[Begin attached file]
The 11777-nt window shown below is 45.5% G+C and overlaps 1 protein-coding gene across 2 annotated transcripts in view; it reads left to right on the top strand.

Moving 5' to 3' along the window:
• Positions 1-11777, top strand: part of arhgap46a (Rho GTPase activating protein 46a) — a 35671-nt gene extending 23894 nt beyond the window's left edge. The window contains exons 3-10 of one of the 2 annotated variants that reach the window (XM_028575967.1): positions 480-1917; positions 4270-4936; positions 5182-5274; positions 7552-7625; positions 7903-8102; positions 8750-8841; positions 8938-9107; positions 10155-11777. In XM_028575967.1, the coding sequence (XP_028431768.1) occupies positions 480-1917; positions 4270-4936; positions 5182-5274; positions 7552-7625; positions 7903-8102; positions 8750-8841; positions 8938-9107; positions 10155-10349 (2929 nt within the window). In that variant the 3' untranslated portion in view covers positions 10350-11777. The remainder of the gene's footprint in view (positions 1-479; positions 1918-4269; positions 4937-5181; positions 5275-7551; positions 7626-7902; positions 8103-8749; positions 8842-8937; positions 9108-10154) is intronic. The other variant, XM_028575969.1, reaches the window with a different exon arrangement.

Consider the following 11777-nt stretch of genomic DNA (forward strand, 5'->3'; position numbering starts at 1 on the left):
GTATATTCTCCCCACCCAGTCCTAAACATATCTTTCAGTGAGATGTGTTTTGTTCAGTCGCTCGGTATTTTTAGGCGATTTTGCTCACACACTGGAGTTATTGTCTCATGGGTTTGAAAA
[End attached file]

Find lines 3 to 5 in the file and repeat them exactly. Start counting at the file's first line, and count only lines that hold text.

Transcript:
• Positions 1-11777, top strand: part of arhgap46a (Rho GTPase activating protein 46a) — a 35671-nt gene extending 23894 nt beyond the window's left edge. The window contains exons 3-10 of one of the 2 annotated variants that reach the window (XM_028575967.1): positions 480-1917; positions 4270-4936; positions 5182-5274; positions 7552-7625; positions 7903-8102; positions 8750-8841; positions 8938-9107; positions 10155-11777. In XM_028575967.1, the coding sequence (XP_028431768.1) occupies positions 480-1917; positions 4270-4936; positions 5182-5274; positions 7552-7625; positions 7903-8102; positions 8750-8841; positions 8938-9107; positions 10155-10349 (2929 nt within the window). In that variant the 3' untranslated portion in view covers positions 10350-11777. The remainder of the gene's footprint in view (positions 1-479; positions 1918-4269; positions 4937-5181; positions 5275-7551; positions 7626-7902; positions 8103-8749; positions 8842-8937; positions 9108-10154) is intronic. The other variant, XM_028575969.1, reaches the window with a different exon arrangement.

Consider the following 11777-nt stretch of genomic DNA (forward strand, 5'->3'; position numbering starts at 1 on the left):
GTATATTCTCCCCACCCAGTCCTAAACATATCTTTCAGTGAGATGTGTTTTGTTCAGTCGCTCGGTATTTTTAGGCGATTTTGCTCACACACTGGAGTTATTGTCTCATGGGTTTGAAAA